• A clearinghouse for web resources should be established to coordinate and evaluate the billion websites with nutrition information. The US government alone has published dietary advice for more than a hundred years creating a tremendous amount of information to try to sift through (many prefaced with this warning: “Historic, archived document. Do not assume content reflects current scientific knowledge, policies or practices”). In addition to the millions of government and health-related sources are the hundreds of physicians, dietitians and health advocates producing videos, newsletters, books, blogs, podcasts and articles promoting their particular interpretation or emphasis on what people should do to improve their diets. Tools and strategies for assessing nutrition information would be powerful.
  • Food producers and manufacturers market their products using altered facts to make their products sound healthy even if they are not (“Gluten-free” the package states on foods that never contain gluten. Claims of “Lower Sodium” are on products where a 10% cut in sodium has been made but the product still has high amounts.). How does anyone know which information to trust? This is where knowledgeable reviewers, those with credentials and expertise, need to step up to the plate and provide input. If Rotten Tomatoes, Amazon, and every retail outlet in the world figured out how to evaluate and influence consumer behavior, why couldn’t this same strategy work for nutrition information about specific products?
  • Media campaigns created to closely link with education programs in nutrition can make a big impact. Depending on your social circle, you may already be bombarded with recipes, photos of food about to be consumed, and testimonials about diet on social media. A successful campaign includes food producers, chefs, medical professionals, scientists, and yes, even your friends and family. A coordinated, effective message can encompass all of these viewpoints if it connects to science-based, research outcomes with persuasive, targeted calls to action.
  • Enlist seniors, their service providers, and advocates to take a leading role. Since almost half of the people with disabilities are 65 and over, the effects of nutrition on them are immense. As a director of a busy, highly-rated rehabilitation facility explained to me, “When you are ill or disabled, nutrition is a critical component of improving your health and rehabilitation. When we increased our attention and expenditures on quality nutrition, our recovery and well-being rates increased accordingly.” Not only can the stories and experiences of seniors, especially those with disabilities, educate and motivate others, but this growing population group has a vested interest in the health of their offspring and the general health of our nation’s current and potential workforce. The American Society on Aging, the Center for Advocacy for the Rights and Interests of the Elderly, the National Academy on an Aging Society, AARP and many other advocacy and senior care groups need to offer their resources to this important cause that is integral to their population as well as to everyone connected to them.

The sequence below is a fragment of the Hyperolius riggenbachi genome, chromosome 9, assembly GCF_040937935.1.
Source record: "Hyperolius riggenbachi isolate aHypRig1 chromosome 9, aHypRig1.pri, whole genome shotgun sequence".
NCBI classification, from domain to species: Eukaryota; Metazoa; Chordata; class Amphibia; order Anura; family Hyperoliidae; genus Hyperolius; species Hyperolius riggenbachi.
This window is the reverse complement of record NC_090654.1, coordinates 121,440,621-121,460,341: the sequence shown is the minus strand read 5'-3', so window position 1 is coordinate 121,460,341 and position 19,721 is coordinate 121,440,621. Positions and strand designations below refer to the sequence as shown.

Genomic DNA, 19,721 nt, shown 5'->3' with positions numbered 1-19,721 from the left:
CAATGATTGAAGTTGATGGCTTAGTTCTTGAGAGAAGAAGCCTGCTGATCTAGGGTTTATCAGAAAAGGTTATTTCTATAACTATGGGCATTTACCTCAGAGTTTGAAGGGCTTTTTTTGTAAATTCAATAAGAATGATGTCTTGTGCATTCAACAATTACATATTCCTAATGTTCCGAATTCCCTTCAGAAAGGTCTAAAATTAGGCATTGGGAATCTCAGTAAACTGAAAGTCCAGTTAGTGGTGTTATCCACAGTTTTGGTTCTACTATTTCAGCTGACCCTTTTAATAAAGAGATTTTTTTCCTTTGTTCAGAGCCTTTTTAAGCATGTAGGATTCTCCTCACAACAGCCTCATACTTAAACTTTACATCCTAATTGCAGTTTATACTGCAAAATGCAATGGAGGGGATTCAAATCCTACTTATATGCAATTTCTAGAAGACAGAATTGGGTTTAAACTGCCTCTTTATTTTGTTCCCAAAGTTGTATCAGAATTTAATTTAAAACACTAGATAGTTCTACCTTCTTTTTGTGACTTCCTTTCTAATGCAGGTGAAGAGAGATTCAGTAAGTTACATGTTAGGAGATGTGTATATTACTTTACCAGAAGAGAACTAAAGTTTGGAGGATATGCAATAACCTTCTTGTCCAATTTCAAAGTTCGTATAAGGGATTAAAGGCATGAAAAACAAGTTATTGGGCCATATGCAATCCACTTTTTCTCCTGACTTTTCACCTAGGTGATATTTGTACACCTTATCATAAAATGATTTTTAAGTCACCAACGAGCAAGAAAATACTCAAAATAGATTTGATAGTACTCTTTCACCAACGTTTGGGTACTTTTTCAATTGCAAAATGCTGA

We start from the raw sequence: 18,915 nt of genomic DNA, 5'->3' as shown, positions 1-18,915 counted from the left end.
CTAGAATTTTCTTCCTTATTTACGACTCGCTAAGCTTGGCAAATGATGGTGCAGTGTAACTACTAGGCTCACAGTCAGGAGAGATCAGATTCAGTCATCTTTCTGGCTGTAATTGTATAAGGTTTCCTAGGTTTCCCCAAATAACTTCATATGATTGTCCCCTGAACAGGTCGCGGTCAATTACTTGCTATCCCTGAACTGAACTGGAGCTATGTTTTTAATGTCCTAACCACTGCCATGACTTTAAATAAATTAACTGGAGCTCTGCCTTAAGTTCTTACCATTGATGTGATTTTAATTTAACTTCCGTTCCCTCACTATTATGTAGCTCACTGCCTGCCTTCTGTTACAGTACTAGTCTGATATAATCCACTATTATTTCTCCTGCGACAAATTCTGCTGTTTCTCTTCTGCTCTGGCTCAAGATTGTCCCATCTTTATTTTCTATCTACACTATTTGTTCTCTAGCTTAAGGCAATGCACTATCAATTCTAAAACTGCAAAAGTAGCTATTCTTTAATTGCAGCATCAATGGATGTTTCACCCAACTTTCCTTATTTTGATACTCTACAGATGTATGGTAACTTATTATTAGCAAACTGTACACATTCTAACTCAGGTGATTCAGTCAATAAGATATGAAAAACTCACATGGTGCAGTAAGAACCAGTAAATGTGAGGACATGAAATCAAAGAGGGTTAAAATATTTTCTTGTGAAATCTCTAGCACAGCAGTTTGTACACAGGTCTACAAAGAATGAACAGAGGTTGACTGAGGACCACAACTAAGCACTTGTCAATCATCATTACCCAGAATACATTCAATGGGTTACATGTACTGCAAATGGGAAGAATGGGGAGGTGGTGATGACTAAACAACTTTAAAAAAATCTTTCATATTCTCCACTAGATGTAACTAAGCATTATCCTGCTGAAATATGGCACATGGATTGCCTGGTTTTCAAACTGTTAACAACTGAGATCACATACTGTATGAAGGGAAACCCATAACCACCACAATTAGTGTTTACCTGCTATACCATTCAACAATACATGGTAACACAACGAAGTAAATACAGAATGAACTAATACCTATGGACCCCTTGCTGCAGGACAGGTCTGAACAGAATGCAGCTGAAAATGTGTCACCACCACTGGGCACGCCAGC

These are just a few examples of ideas that have been proven to work effectively in previous campaigns related to improving health and other national concerns. The evidence points to them being successful in improving the nutrition of our nation.

While there are many different experts telling us how best to improve nutrition, they all emphatically support people learning more about it and then taking action to choose their food carefully.

How many more decades of worldwide scientific evidence will it take to make individuals take notice and “eat to live” instead of “live to eat?” We need to commit immediately to making a difference in our individual and collective quality of life. It is a matter of harnessing the research, teaching it effectively and making it a priority to promote healthy eating and the prevention of unnecessary disease and disability for millions of Americans. It’s time to drag that monster out of the bushes and into the light of today.

By Jackie Booth, Ph.D.